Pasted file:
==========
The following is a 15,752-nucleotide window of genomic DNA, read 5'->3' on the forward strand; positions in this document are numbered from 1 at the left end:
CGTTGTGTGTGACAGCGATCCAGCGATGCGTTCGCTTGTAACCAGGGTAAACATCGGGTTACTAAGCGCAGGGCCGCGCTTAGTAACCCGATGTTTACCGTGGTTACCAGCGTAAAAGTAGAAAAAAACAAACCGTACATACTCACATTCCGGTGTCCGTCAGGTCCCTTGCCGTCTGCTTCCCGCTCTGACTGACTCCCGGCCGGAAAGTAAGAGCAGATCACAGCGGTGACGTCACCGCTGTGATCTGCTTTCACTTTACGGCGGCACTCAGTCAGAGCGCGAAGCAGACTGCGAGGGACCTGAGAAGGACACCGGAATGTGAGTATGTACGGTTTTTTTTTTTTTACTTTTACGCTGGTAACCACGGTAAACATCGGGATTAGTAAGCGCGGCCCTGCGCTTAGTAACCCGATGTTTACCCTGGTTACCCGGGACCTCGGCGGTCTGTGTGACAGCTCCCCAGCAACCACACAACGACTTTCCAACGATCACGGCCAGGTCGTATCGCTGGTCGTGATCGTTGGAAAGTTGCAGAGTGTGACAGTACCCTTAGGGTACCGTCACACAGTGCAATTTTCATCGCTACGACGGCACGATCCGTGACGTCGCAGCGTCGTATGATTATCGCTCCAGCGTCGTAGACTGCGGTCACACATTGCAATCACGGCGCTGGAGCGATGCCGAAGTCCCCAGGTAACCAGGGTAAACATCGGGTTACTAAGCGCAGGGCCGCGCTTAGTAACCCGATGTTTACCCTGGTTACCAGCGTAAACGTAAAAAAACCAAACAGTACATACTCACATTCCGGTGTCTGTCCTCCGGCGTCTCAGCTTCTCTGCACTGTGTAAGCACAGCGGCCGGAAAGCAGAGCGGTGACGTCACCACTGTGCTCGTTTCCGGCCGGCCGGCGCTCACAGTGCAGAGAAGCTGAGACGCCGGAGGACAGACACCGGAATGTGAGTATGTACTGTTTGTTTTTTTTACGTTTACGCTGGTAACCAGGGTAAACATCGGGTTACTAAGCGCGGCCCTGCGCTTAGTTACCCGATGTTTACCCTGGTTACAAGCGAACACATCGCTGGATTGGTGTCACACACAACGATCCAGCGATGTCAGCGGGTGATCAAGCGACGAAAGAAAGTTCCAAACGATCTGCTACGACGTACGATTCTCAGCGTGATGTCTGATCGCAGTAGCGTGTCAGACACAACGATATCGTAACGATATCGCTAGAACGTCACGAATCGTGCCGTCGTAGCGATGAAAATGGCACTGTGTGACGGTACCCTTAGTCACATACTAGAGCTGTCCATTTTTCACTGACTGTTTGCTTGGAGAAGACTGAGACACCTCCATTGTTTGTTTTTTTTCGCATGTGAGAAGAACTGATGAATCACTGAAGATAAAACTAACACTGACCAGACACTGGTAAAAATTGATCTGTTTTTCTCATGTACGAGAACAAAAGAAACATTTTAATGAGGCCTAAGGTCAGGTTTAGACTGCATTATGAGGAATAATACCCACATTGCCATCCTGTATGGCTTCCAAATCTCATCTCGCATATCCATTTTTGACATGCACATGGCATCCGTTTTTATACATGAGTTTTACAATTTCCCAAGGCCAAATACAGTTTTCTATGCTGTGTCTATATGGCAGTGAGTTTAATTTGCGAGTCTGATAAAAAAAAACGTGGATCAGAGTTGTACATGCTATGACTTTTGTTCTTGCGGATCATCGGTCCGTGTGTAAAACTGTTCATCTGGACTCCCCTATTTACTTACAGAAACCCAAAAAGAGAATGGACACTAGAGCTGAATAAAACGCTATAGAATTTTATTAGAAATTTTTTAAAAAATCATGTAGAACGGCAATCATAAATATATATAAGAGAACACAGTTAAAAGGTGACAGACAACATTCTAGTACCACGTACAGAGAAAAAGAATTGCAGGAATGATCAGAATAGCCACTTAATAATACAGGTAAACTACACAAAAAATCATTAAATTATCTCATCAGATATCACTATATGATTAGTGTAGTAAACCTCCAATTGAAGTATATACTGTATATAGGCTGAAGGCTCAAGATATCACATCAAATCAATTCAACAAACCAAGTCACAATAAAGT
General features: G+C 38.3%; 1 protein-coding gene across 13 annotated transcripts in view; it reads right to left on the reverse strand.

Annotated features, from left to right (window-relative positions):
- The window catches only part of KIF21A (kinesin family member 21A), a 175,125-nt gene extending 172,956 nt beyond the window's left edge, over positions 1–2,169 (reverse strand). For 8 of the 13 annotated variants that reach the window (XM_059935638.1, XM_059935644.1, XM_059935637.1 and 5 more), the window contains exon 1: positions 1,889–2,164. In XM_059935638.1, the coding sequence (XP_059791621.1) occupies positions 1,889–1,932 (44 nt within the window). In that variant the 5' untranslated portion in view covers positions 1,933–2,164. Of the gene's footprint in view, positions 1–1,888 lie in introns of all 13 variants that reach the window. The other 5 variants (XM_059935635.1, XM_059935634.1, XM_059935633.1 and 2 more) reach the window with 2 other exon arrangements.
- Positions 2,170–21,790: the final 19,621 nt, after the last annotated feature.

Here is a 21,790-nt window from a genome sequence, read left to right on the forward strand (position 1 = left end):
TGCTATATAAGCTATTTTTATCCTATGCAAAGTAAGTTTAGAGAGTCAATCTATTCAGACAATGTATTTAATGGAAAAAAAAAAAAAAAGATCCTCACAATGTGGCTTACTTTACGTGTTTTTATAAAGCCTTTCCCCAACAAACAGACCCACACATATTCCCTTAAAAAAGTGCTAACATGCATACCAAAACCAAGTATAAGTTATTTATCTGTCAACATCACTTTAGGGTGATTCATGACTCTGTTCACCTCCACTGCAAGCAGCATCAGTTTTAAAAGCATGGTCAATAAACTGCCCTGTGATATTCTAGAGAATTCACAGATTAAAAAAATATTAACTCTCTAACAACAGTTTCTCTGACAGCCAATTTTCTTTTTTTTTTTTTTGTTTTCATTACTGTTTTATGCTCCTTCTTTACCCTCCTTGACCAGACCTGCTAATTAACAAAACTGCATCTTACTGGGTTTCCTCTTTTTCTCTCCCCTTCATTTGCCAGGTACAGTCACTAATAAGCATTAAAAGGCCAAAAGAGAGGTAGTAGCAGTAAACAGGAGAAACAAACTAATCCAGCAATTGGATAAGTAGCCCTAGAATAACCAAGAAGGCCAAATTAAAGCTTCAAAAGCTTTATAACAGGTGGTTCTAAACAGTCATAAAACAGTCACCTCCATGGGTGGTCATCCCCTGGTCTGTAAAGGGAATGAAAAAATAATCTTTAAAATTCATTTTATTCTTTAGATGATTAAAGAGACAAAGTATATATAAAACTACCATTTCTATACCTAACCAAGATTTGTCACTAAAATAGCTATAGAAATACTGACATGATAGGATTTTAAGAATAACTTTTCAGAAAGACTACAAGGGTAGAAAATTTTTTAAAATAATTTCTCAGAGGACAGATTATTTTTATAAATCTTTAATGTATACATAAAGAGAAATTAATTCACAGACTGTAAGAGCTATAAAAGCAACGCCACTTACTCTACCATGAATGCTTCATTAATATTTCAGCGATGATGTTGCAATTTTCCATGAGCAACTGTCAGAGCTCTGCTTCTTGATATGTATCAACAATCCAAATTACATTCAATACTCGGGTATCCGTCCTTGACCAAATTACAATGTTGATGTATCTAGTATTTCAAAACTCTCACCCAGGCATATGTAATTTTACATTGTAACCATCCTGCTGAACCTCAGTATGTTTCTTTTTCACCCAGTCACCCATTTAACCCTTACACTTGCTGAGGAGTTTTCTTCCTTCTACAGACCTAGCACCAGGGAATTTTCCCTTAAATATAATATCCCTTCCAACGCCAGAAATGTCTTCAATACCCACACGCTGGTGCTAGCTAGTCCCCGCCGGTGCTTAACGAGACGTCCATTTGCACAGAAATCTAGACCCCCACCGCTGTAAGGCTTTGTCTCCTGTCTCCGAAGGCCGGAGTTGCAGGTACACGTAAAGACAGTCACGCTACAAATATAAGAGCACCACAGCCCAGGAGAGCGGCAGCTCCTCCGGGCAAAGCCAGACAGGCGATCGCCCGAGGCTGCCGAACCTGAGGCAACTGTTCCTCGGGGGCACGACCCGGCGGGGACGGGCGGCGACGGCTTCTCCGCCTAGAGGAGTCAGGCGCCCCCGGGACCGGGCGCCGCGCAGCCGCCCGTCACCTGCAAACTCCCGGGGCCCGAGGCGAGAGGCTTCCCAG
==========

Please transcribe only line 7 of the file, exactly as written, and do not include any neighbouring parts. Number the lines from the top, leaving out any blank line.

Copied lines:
Here is a 21,790-nt window from a genome sequence, read left to right on the forward strand (position 1 = left end):